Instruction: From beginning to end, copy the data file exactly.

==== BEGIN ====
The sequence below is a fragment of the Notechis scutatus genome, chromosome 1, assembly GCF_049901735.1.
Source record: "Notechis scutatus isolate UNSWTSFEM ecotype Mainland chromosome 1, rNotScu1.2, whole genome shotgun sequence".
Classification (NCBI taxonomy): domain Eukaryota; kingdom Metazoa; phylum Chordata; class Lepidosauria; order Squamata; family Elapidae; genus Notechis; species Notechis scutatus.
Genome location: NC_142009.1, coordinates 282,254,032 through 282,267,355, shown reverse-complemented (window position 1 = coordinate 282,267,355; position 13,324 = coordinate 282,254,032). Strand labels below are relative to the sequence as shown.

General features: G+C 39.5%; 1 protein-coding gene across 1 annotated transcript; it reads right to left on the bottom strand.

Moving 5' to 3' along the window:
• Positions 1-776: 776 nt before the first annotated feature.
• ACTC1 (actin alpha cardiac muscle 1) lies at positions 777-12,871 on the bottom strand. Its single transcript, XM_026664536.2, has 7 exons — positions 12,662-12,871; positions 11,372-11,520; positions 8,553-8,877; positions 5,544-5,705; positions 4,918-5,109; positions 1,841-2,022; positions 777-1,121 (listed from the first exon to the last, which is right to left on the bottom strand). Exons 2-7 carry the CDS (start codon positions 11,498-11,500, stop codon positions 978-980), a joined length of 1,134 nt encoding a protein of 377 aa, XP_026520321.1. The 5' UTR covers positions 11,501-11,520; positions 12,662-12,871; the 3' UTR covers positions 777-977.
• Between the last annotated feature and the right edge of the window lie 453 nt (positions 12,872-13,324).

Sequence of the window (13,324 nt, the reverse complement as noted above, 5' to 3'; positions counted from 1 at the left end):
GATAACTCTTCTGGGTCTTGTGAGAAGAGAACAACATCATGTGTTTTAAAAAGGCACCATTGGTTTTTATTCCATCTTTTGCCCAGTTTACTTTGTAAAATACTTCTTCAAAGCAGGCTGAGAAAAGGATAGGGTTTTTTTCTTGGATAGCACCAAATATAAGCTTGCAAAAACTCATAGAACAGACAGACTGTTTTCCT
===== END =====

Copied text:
The sequence below is a fragment of the Notechis scutatus genome, chromosome 1, assembly GCF_049901735.1.
Source record: "Notechis scutatus isolate UNSWTSFEM ecotype Mainland chromosome 1, rNotScu1.2, whole genome shotgun sequence".
Classification (NCBI taxonomy): domain Eukaryota; kingdom Metazoa; phylum Chordata; class Lepidosauria; order Squamata; family Elapidae; genus Notechis; species Notechis scutatus.
Genome location: NC_142009.1, coordinates 282,254,032 through 282,267,355, shown reverse-complemented (window position 1 = coordinate 282,267,355; position 13,324 = coordinate 282,254,032). Strand labels below are relative to the sequence as shown.

General features: G+C 39.5%; 1 protein-coding gene across 1 annotated transcript; it reads right to left on the bottom strand.

Moving 5' to 3' along the window:
• Positions 1-776: 776 nt before the first annotated feature.
• ACTC1 (actin alpha cardiac muscle 1) lies at positions 777-12,871 on the bottom strand. Its single transcript, XM_026664536.2, has 7 exons — positions 12,662-12,871; positions 11,372-11,520; positions 8,553-8,877; positions 5,544-5,705; positions 4,918-5,109; positions 1,841-2,022; positions 777-1,121 (listed from the first exon to the last, which is right to left on the bottom strand). Exons 2-7 carry the CDS (start codon positions 11,498-11,500, stop codon positions 978-980), a joined length of 1,134 nt encoding a protein of 377 aa, XP_026520321.1. The 5' UTR covers positions 11,501-11,520; positions 12,662-12,871; the 3' UTR covers positions 777-977.
• Between the last annotated feature and the right edge of the window lie 453 nt (positions 12,872-13,324).

Sequence of the window (13,324 nt, the reverse complement as noted above, 5' to 3'; positions counted from 1 at the left end):
GATAACTCTTCTGGGTCTTGTGAGAAGAGAACAACATCATGTGTTTTAAAAAGGCACCATTGGTTTTTATTCCATCTTTTGCCCAGTTTACTTTGTAAAATACTTCTTCAAAGCAGGCTGAGAAAAGGATAGGGTTTTTTTCTTGGATAGCACCAAATATAAGCTTGCAAAAACTCATAGAACAGACAGACTGTTTTCCT